LOS ANGELES -- Yes, they are expensive. Yes, they are star-studded. Yes, they boast one of the most intimidating lineups in all of baseball when they are fully staffed.
And yes, the heralded Los Angeles Dodgers are struggling to find consistent offense. This is not what Guggenheim Baseball Management paid for.
The Dodgers have lost eight of their past 13 games -- 10 of those at home -- after looking lethargic in a 6-1 loss to the Colorado Rockies on Sunday at Dodger Stadium. It was the team’s third dropped series in its past four and yet another game in which the offense was absent.
In that stretch, the Dodgers have scored two or fewer runs seven times.
"We’ll go through periods like this, but as long as we continue to work and not be satisfied with what’s going on, I feel like we’ll be OK," manager Don Mattingly said. "I’m not willing to think this is the way it’s going to be all year long after  games."
With the exception of Hyun-Jin Ryu’s collapse Sunday and some bullpen blunders, the pitching has been decent during that stretch, with a 2.80 ERA going into the rubber game against the Rockies. But including Sunday’s one-run embarrassment against a team near MLB’s cellar when it comes to staff ERA -- the Rockies entered Sunday with the second-worst rotational ERA (4.41) in the National League -- the Dodgers’ offense has scored 40 runs in its past 13 games, an average of barely more than three per game.
Since scoring 22 runs and hitting five home runs in three games in Arizona against the Diamondbacks, the worst pitching staff in the majors, the offense has posted a .290 on-base percentage.
In that time, the Dodgers have been held down by the Rockies and their pretty-bad pitching staff and the Philadelphia Phillies, who have the second-worst overall ERA in the league and still haven’t gotten a win from a starter other than Cliff Lee since April 4. So it’s not like they were getting shutdown by clubs with dominant arms.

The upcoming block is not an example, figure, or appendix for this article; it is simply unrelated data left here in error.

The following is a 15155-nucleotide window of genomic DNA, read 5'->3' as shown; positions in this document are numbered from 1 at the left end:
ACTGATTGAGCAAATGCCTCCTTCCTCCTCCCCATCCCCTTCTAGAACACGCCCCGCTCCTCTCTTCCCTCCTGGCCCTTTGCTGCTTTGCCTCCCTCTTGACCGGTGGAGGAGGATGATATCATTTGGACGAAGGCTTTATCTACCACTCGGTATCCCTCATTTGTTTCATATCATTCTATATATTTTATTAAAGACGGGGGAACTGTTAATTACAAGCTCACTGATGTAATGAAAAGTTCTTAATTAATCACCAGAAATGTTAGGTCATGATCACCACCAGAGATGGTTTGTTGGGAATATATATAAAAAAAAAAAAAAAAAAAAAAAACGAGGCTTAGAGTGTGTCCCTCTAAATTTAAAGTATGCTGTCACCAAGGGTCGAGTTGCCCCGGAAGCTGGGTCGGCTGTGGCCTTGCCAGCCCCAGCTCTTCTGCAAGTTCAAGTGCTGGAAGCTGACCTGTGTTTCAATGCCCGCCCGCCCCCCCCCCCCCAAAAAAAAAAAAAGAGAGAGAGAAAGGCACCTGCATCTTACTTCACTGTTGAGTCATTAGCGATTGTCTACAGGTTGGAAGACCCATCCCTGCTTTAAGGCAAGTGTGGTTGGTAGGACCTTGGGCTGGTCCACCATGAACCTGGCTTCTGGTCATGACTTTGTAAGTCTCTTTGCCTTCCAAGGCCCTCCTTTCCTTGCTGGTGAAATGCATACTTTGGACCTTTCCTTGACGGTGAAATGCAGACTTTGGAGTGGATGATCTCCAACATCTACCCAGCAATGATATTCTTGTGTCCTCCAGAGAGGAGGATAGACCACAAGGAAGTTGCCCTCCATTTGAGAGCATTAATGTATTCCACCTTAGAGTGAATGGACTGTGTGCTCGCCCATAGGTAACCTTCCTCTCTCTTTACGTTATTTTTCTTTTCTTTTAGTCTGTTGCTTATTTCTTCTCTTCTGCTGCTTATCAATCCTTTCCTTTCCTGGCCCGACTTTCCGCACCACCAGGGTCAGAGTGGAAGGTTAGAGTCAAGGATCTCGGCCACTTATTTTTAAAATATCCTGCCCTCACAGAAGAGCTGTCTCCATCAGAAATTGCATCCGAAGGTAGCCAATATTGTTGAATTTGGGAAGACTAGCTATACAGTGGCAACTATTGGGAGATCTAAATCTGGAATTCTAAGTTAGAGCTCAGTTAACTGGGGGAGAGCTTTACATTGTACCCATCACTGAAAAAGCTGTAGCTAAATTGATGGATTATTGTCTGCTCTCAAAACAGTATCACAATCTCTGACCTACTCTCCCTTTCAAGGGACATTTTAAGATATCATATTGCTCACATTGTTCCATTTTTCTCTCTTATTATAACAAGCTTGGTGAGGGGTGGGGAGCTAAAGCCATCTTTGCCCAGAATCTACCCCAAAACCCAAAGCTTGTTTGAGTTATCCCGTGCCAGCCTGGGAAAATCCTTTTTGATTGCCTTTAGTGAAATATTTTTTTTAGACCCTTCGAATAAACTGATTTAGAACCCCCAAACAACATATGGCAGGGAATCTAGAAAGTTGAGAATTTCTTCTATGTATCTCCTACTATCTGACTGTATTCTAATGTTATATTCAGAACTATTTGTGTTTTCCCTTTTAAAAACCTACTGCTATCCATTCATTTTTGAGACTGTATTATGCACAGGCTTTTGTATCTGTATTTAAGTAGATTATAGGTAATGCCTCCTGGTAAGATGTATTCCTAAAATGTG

The Dodgers travel to the Minnesota Twins starting Tuesday, and the Twins went into Sunday with the third-worst overall ERA in the majors and second-worst rotation.
"Since Arizona, we have been an offense that just hasn’t been that good," Mattingly said Saturday.
"You’re going to get stretches where you’re not good for a period of time," Mattingly added. "Then, the next thing you know, you bounce out of it and you’re on a roll for two weeks and everybody is talking about how great your offense is."
The baffling part is with all the hired guns in the lineup, the Dodgers don’t look like an attack prone to team-wide slumps. That is especially true when you consider they have six regulars with an OPS above .800. With Dee Gordon properly setting the table for names such as Yasiel Puig, Hanley Ramirez, Matt Kemp, Adrian Gonzalez and Andre Ethier, runs should come in bunches and on a regular basis.
But if it weren’t for Gordon and Gonzalez, who has homered in three of his past four games and has 22 RBIs and a league-leading 64 total bases, the offense would look even worse.
And now, if Ramirez is rendered ineffective because of the bruised thumb that forced him out of Saturday’s game, the task of breaking out becomes more daunting.